The Insider’s Guide to International Travel with Wine Bottles

If you are planning on traveling to the various old world wine regions, whether it's France Italy, Spain, Portugal, or others there are a few things we can predict: 

  1. You are going to love wine tasting, visiting wineries, and learning about the regional wines.
  2. You will want to bring some bottles home to enjoy later, and to share a little of your vacation experience with friends and family. 

Although it's true that you can get plenty of old world wine back home, there are just so many great small, local producers that simply do not export. We regularly get questions on whether you can bring wine on a plane and if so how to do it, so we’ve put together our tips for packing wine in your luggage:

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A hidden gem: The tiny appellation of Cérons and the magnificent Chateau de Cérons

A few weeks ago when touring Graves, a region of greater Bordeaux in southwestern France, we pulled up to a magnificent property called Chateau de Cérons. The chateau is located within the tiny appellation of Cérons, a hidden gem of an appellation often overshadowed by its more famous neighbour Sauternes. It is located 35 km from the city of Bordeaux, on the left bank of the Garonne River.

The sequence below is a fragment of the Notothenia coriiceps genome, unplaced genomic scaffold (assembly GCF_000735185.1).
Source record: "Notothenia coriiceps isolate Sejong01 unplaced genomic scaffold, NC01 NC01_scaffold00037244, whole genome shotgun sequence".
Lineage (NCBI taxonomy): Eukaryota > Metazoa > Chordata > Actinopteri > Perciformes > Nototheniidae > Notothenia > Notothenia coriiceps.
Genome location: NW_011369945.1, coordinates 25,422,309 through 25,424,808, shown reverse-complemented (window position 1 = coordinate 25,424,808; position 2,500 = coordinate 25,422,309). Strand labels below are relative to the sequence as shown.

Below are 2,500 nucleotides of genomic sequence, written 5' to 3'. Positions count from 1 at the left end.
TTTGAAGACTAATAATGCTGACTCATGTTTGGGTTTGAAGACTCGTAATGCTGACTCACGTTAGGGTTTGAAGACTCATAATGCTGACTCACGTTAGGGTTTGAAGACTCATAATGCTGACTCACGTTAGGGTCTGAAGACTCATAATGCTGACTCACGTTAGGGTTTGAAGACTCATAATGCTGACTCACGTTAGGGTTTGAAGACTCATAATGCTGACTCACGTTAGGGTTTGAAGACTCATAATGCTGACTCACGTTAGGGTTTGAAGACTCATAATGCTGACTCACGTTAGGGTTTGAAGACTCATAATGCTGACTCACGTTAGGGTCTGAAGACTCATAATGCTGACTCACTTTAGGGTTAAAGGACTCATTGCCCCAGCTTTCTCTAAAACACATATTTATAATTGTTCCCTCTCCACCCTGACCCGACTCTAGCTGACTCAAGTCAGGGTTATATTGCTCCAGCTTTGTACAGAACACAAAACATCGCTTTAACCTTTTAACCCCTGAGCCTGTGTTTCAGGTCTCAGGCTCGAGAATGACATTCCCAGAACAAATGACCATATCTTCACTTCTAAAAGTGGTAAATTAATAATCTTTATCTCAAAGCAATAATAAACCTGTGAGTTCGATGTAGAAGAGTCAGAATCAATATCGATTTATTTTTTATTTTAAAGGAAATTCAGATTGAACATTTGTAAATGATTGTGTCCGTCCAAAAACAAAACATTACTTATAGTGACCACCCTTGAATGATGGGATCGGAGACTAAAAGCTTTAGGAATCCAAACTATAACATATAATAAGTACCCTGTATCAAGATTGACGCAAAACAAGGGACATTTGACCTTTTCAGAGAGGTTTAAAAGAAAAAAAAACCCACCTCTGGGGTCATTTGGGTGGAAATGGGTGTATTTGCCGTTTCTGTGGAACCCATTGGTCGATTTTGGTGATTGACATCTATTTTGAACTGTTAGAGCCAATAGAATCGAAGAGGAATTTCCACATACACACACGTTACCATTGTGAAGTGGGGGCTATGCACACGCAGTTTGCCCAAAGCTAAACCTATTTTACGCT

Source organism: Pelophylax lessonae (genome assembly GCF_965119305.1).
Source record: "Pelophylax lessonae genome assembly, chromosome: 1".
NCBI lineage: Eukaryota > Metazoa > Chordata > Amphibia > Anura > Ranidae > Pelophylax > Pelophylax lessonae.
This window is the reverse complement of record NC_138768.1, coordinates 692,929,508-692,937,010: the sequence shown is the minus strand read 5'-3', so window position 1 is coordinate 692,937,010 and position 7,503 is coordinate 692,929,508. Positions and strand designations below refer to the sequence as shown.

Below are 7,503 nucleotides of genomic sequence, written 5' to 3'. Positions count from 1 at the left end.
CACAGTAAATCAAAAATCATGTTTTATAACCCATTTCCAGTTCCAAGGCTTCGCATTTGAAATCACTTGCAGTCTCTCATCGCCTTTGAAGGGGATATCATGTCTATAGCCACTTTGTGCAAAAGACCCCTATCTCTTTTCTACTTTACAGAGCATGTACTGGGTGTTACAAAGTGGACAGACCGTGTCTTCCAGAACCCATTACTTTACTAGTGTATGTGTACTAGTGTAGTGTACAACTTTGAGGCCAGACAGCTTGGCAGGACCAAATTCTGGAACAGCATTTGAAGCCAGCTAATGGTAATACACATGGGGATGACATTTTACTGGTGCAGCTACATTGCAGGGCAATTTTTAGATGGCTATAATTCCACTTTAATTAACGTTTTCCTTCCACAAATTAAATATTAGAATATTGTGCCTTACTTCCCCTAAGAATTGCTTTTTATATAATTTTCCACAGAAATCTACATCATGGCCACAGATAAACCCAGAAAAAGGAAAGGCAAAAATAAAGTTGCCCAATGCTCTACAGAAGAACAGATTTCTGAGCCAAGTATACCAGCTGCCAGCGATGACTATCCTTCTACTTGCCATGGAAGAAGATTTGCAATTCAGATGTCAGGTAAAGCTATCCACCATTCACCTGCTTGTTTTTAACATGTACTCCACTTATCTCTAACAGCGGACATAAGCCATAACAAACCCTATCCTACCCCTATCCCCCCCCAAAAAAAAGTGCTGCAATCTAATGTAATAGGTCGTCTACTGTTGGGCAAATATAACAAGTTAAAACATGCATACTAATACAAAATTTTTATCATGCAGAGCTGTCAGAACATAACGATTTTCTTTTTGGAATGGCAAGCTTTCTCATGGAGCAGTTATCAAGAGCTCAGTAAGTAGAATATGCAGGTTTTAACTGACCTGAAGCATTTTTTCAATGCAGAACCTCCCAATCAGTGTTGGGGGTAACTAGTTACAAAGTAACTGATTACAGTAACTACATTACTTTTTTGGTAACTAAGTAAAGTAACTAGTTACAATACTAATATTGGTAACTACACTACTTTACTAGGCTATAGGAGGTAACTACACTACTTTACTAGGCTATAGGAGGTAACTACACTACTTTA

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Producer Profile: Visiting Saint-Emilion's Château Bernateau and the welcoming Lavau family

We came across a wonderful vineyard near Saint-Emilion, in Saint-Etienne-de-Lisse called Château Bernateau. Surrounded by beautiful landscapes of rolling vines that have been honoured by the World Heritage designation, this small domaine has been family owned and operated for the past eight generations. We had the pleasure of meeting Karine Lavau, who together with husband, Pierrick, own and operate the vineyard along with its sister domaine Château Tour Peyronneau. The two vineyards are farmed organically, and are classified as Saint-Émilion Grand Cru producing some delicious wines.

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The village of Sauternes, France and its famous Noble Rot

We've heard plenty of great things about this wine growing phenomenon called  noble rot , and since we are working in the Bordeaux region of France, we decided to head straight for the place where noble rot is arguably most famous: Sauternes, a region 50 km from the city of Bordeaux. The Sauternes wines are made from Sémillon, Sauvignon blanc, and Muscadelle grapes. The sleepy village of Sauternes is surrounded by gorgeous vineyards with a terroir like no other. The region has a unique micro-climate that provokes the grapes to shrivel and sweeten into some of the most delicious sweet wines the world has known. We were lucky enough to be right in midst of grape harvest season, a period that is much longer than in most other wine regions, as the grapes shrivel at different rates and are periodically hand picked when ready. This is typically between October and November.

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